Asymmetric Dialogue

China defence budget $175 billion; India’s $45 billion


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The 2018 defence spending increase comes as China's economic growth expanded 6.9 percent last year, the first acceleration in annual growth since 2010.
NEW DELHI: China has announced an 8.1% increase in its defence budget for 2018, amounting to $175 billion, which is over three times more than India’s $45-billion defence allocation. A budget report which is to be submitted to the 13th National People’s Congress (NPC), China’s national legislature, that began in Beijing on Monday revealed that the country’s defence budget in 2018 would be 1.11 trillion yuan ($175 billion). It is an 8.1% increase over last year’s defence budget ($151.4 billion). The latest defence budget is also the highest for China since 2016 ($143.7 billion).

India’s defence budget for 2018-19 is Rs 2.95 lakh crore ($45 billion). Last year, it was Rs 2.74 lakh crore ($42 billion). With high defence budget, China is focused on modernising its forces, including building a powerful naval fleet and air bases. In comparison, India’s modernisation programmes, such as procurement of new combat jets for bringing up the numbers of fighter squadrons, nextgeneration submarines and future infantry combat vehicles, have slowed down. India needs to quickly bridge the gap in military capabilities with China to build strategic deterrence, especially in the wake of Dokalam standoff in the recent past.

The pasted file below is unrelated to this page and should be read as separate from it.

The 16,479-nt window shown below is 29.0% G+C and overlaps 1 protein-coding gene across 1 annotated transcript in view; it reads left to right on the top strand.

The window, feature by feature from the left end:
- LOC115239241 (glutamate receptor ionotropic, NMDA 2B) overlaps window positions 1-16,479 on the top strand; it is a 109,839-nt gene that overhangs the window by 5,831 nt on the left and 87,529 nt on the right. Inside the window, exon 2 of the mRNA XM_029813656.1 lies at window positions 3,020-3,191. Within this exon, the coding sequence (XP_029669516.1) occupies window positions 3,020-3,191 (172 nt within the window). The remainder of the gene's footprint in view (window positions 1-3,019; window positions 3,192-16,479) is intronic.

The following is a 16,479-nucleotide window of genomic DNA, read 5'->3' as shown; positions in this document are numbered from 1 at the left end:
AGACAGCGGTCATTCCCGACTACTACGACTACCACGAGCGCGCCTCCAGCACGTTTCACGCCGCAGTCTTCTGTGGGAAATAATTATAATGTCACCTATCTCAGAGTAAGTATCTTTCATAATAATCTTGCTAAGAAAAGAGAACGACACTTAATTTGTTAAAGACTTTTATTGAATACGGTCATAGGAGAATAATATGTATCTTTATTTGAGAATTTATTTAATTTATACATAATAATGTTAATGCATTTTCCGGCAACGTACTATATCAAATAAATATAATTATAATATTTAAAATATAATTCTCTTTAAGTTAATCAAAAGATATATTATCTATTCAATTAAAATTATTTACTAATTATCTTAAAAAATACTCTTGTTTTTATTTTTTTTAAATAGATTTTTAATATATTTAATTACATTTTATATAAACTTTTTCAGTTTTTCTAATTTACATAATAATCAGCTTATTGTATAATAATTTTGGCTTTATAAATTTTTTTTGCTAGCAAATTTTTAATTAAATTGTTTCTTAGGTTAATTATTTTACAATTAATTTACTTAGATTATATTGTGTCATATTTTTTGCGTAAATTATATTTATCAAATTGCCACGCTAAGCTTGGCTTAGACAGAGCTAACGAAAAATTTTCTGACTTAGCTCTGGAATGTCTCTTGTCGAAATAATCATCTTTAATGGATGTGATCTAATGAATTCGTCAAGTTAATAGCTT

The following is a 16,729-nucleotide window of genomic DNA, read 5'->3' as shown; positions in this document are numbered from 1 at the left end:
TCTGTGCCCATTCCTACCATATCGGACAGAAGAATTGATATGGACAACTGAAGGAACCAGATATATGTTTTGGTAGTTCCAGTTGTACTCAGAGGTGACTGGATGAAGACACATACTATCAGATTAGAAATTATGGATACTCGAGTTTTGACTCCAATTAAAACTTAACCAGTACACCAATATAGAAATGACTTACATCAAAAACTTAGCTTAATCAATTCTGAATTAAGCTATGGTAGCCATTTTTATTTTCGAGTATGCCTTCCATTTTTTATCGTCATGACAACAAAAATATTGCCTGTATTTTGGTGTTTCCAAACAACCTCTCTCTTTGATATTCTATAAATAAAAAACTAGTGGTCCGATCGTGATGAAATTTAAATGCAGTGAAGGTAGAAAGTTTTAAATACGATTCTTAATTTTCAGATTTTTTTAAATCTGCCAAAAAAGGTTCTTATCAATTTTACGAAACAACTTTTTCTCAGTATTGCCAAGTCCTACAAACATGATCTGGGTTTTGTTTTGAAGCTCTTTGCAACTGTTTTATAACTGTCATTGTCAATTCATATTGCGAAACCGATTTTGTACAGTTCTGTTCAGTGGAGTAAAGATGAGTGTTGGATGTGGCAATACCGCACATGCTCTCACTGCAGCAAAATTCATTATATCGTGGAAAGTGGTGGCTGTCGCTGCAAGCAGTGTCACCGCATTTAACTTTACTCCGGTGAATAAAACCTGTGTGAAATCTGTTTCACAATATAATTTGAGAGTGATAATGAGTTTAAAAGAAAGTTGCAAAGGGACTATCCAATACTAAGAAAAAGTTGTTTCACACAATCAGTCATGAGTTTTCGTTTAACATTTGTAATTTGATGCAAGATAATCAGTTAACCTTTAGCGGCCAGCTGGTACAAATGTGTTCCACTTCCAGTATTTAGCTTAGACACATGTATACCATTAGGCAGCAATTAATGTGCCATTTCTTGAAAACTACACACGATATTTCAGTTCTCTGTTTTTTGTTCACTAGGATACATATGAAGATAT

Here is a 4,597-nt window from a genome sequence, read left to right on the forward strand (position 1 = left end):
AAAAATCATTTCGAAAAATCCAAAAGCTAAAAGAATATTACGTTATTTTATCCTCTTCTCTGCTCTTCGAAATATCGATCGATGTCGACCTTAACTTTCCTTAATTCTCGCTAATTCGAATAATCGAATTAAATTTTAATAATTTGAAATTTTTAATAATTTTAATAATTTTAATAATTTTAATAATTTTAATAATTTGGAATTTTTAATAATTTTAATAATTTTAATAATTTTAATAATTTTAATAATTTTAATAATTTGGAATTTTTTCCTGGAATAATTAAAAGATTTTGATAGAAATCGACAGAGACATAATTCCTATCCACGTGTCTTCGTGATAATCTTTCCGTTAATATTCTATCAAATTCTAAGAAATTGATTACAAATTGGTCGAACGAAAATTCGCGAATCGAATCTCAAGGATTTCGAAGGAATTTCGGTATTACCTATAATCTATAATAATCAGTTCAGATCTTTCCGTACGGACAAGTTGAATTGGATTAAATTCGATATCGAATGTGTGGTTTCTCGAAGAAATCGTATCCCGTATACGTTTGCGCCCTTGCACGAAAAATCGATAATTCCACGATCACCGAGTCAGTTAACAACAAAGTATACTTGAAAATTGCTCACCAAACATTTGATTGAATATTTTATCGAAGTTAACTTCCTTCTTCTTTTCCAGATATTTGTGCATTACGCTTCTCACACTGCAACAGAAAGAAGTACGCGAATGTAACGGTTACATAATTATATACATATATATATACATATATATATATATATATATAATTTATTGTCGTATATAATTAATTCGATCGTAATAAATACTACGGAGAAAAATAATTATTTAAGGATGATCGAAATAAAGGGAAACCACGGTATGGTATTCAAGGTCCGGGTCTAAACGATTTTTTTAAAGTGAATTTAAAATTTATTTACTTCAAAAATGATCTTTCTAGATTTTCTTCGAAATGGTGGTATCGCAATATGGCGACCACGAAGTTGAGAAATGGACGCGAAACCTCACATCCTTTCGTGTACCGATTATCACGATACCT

Chinese premier Li Keqiang, while delivering the government work report at the opening session of NPC, said China will continue to expand its air and naval defence capabilities as its national security is undergoing changes. China will “advance all aspects of military training and war preparedness, and firmly and resolvedly safeguard national sovereignty, security and development interests”, he added.

In 2016, China began implementing major military modernisation and organisational reforms, aimed at transforming the PLA to conduct joint operations and win regional conflicts. Some of these reforms include establishing theatre commands, joint operations command centre and developing the strategic support force to combine its space, cyber and electronic warfare elements.

China’s military modernisation also focuses on sustaining operations beyond the country. One example is its Djibouti military base. It is also likely to create additional bases in friendly countries such as Pakistan. Its air force, army and navy are being developed for offensive and long-distance operations.

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